At the top of the path is the lower level terrace where the main temple (Ten Thousand Buddhas Hall), Avalokitesvara (Kwun Yam) Pavilion, Samantabhadra Pavilion, Manjusri Pavilion, 18-Arhat Gallery, Naga-puspa Hall and 9-storey pagoda are located.
Exterior of Main Temple (Ten Thousand Buddhas Hall)
The walls of the main temple are lined with the (almost) 13,000 miniature gold ceramic Buddha statues stacked on shelves. Each statue is about twelve inches high and adopts a different pose and expression and contains an inscription bearing the name of its donor.
Some of the miniature Buddha statues, stacked on shelves around the walls of the temple. Each statue adopts a different pose and expression
Three large gilded Buddha statues are also on display in the main hall behind the embalmed body of Reverend Yuet Kai, seated in a glass case. There is a small stand inside the main hall selling incense sticks, papers and a variety of souvenirs.
In the centre of the terrace between the main hall and the pagoda stands the Kwun Yam Pavilion flanked a verandah gallery of gold bodhisattvas on one side and the 18 Arhat Gallery of Arhan statues on the other, with various other multicoloured statues dotted about the terrace.
Kwun Yam (Goddess of Mercy) Pavilion
18 Arhat Gallery
The pagoda lies at the opposite end of the terrace to the main temple and is also surrounded by gold Buddha statues
The nine-storey pagoda
The nine-storey pagoda can be climbed by an internal spiral staircase. At each level are window ledges on which sit Buddha statues and from the top level panoramic views over Sha Tin can be glimpsed. The pagoda achieved some notoriety when, in 2001, it was selected to represent the symbol of Hong Kong featured on the HK$100 banknote.
A spiral staircase allows visitors to reach the top of the pavilion. Gold Buddha statues are seated on window ledges at each level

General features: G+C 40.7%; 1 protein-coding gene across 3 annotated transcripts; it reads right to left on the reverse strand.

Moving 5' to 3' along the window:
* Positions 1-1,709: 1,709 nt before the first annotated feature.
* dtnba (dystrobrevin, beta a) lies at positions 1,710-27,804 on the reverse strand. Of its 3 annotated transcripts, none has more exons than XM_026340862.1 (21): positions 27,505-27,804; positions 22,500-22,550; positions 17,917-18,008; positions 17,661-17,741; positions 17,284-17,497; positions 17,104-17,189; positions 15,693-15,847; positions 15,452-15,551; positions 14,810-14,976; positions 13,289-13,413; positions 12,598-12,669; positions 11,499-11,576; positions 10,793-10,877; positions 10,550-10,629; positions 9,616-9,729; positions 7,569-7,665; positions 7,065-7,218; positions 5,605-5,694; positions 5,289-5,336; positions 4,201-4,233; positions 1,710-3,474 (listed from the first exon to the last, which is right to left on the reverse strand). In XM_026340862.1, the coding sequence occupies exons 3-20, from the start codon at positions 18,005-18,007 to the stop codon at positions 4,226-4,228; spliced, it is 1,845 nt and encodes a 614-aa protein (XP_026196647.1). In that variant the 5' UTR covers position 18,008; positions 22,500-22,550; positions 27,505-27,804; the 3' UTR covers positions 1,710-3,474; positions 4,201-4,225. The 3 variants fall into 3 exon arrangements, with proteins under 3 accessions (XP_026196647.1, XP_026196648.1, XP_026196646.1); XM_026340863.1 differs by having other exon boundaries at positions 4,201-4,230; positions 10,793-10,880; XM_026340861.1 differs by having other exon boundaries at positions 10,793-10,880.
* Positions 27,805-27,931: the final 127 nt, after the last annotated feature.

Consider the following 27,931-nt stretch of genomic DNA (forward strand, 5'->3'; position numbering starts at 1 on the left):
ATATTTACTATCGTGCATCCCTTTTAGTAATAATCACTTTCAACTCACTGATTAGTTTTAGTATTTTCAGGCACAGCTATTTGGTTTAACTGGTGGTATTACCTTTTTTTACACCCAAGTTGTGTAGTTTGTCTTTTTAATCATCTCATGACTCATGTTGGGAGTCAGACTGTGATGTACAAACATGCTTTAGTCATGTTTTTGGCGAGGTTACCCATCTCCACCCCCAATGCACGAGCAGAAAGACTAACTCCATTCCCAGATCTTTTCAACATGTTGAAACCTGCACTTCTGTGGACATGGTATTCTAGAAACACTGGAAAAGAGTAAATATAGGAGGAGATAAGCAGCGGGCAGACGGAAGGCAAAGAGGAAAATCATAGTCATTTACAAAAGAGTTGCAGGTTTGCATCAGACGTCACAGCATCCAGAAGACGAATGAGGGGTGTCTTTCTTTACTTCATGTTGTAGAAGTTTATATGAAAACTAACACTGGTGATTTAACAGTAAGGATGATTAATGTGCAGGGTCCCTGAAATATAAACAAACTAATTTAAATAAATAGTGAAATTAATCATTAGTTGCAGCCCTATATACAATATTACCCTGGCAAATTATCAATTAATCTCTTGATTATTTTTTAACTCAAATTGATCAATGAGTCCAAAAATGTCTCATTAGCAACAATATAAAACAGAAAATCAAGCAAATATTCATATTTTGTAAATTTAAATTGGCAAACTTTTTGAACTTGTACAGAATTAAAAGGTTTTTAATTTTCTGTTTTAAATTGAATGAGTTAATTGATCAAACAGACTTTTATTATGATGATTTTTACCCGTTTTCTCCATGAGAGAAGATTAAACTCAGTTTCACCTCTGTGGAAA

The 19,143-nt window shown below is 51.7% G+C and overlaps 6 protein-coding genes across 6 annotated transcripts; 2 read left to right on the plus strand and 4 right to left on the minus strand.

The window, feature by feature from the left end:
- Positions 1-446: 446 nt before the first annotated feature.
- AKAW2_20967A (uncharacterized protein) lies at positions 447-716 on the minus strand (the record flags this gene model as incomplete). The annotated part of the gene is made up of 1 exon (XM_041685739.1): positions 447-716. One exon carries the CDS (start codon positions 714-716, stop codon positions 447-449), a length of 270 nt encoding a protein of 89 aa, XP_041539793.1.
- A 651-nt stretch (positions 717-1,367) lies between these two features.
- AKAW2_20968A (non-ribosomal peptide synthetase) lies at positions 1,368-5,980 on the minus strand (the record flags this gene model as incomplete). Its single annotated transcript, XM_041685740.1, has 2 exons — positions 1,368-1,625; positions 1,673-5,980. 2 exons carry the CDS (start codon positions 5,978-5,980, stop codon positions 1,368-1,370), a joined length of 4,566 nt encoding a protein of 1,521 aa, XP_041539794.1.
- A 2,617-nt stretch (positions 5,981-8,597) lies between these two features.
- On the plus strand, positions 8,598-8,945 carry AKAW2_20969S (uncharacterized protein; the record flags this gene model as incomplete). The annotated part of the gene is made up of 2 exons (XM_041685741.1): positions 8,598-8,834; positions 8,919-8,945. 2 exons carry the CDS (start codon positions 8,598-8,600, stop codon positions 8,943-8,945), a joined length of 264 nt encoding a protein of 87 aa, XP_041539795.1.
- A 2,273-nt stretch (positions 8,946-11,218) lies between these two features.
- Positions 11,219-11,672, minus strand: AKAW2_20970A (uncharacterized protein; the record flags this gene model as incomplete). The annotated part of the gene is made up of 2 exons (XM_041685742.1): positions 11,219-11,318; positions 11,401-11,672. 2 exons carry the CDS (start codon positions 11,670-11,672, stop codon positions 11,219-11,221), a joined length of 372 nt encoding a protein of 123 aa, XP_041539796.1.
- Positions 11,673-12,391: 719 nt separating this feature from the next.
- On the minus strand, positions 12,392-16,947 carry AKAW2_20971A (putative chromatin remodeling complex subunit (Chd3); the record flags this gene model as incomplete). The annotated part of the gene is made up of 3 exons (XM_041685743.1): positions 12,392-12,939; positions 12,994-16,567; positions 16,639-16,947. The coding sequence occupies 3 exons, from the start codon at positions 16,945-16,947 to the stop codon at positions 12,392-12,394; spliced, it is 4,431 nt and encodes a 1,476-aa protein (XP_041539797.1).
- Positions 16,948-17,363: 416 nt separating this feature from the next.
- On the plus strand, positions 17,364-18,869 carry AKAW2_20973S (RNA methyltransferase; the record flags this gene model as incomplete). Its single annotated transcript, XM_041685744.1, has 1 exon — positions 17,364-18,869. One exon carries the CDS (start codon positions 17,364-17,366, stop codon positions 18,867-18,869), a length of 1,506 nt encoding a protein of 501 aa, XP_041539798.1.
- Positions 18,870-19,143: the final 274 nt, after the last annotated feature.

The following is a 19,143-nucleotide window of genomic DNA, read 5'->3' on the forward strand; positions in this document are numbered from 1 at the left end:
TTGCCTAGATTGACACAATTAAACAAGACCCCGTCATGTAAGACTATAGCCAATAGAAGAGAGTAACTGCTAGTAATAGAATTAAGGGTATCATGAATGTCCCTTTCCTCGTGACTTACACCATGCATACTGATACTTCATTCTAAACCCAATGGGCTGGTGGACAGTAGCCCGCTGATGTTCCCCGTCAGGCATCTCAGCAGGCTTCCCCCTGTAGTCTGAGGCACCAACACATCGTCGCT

The lower-level terrace also has a vegetarian restaurant serving snacks and a la carte meals. Beyond the pagoda in a corner of the terrace is another path with staircase leading downhill to Sha Tin also lined with gold statues. About half way along the descent of this staircase, a path branching off to the right leads to Starock Bookstore, run by a local writer and calligraphist (update Nov 2015 Starock Bookstore is now closed), and Wing Wo Bee Farm which, at weekends, often sets up a stall at the foot of the hill selling pure honey produced on the farm.
Another 69 steps lead to the upper terrace which contains the Amitabha Hall, Avalotiskesvara (Kwun Yam) House, Cundi House, Ksitigarbha House, Jade Emperor Hall, Sprinkler Guanyin, YueXi Pavilion and Naga-puspa Court.
Horseback bodhisattva in the Avalotiskesvara (Kwun Yam) House
An extension to the eastern end of the upper level opened during 2009 and contains a columbarium (Amitabha Hall) with gold Amitabha Buddha statue, Jizo Temple containing ancestral tablets and Tong Hua/Hua Court containing niches.
Amitabha Buddha statue in the two-storey columbarium which opened in 2009 on the upper terrace. Gold-framed drawers, each with a Buddha image, stacked around the hall contain ashes of the deceased.
Beyond the eastern end of the terrace stands a huge gleaming white Kwun Yam statue in front of a waterfall overlooking a pond with miniature gold statues perched on surrounding rocks.
Kwun Yam Statue sits in front of a waterfall alongside the monastery's upper level
..........................and gold statues perch on the surrounding rocks
Construction work at the upper level still continues after many years.